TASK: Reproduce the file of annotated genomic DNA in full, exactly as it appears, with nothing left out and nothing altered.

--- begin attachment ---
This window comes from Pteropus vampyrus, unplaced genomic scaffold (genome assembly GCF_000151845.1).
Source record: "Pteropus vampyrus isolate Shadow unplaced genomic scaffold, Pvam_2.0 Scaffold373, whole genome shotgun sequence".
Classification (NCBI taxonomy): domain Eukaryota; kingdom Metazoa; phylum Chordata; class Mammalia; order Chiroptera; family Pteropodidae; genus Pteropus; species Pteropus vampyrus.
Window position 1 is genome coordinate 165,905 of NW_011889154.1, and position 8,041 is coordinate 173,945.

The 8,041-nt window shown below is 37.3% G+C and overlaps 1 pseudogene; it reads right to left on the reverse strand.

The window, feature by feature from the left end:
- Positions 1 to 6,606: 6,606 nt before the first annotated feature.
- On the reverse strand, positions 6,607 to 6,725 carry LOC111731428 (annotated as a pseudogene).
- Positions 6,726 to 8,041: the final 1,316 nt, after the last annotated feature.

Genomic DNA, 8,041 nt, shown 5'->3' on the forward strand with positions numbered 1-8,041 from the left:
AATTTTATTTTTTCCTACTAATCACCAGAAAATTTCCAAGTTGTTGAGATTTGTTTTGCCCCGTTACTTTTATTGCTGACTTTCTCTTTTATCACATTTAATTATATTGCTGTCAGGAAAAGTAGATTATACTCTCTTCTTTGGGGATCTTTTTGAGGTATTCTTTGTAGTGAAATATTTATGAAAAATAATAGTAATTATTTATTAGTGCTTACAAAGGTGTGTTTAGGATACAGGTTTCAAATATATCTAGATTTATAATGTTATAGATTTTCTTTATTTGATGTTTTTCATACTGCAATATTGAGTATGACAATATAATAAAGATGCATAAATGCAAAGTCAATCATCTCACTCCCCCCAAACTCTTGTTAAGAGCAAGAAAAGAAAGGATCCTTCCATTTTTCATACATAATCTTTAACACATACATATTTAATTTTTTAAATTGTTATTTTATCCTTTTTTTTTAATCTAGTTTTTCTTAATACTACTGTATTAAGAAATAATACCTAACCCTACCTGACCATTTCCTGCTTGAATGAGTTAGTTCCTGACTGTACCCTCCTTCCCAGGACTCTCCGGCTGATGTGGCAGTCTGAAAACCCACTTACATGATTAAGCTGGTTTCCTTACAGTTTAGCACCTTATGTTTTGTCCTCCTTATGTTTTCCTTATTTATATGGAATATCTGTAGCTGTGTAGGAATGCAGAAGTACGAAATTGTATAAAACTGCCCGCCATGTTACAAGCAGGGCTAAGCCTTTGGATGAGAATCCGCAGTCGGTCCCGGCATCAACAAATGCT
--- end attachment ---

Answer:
This window comes from Pteropus vampyrus, unplaced genomic scaffold (genome assembly GCF_000151845.1).
Source record: "Pteropus vampyrus isolate Shadow unplaced genomic scaffold, Pvam_2.0 Scaffold373, whole genome shotgun sequence".
Classification (NCBI taxonomy): domain Eukaryota; kingdom Metazoa; phylum Chordata; class Mammalia; order Chiroptera; family Pteropodidae; genus Pteropus; species Pteropus vampyrus.
Window position 1 is genome coordinate 165,905 of NW_011889154.1, and position 8,041 is coordinate 173,945.

The 8,041-nt window shown below is 37.3% G+C and overlaps 1 pseudogene; it reads right to left on the reverse strand.

The window, feature by feature from the left end:
- Positions 1 to 6,606: 6,606 nt before the first annotated feature.
- On the reverse strand, positions 6,607 to 6,725 carry LOC111731428 (annotated as a pseudogene).
- Positions 6,726 to 8,041: the final 1,316 nt, after the last annotated feature.

Genomic DNA, 8,041 nt, shown 5'->3' on the forward strand with positions numbered 1-8,041 from the left:
AATTTTATTTTTTCCTACTAATCACCAGAAAATTTCCAAGTTGTTGAGATTTGTTTTGCCCCGTTACTTTTATTGCTGACTTTCTCTTTTATCACATTTAATTATATTGCTGTCAGGAAAAGTAGATTATACTCTCTTCTTTGGGGATCTTTTTGAGGTATTCTTTGTAGTGAAATATTTATGAAAAATAATAGTAATTATTTATTAGTGCTTACAAAGGTGTGTTTAGGATACAGGTTTCAAATATATCTAGATTTATAATGTTATAGATTTTCTTTATTTGATGTTTTTCATACTGCAATATTGAGTATGACAATATAATAAAGATGCATAAATGCAAAGTCAATCATCTCACTCCCCCCAAACTCTTGTTAAGAGCAAGAAAAGAAAGGATCCTTCCATTTTTCATACATAATCTTTAACACATACATATTTAATTTTTTAAATTGTTATTTTATCCTTTTTTTTTAATCTAGTTTTTCTTAATACTACTGTATTAAGAAATAATACCTAACCCTACCTGACCATTTCCTGCTTGAATGAGTTAGTTCCTGACTGTACCCTCCTTCCCAGGACTCTCCGGCTGATGTGGCAGTCTGAAAACCCACTTACATGATTAAGCTGGTTTCCTTACAGTTTAGCACCTTATGTTTTGTCCTCCTTATGTTTTCCTTATTTATATGGAATATCTGTAGCTGTGTAGGAATGCAGAAGTACGAAATTGTATAAAACTGCCCGCCATGTTACAAGCAGGGCTAAGCCTTTGGATGAGAATCCGCAGTCGGTCCCGGCATCAACAAATGCT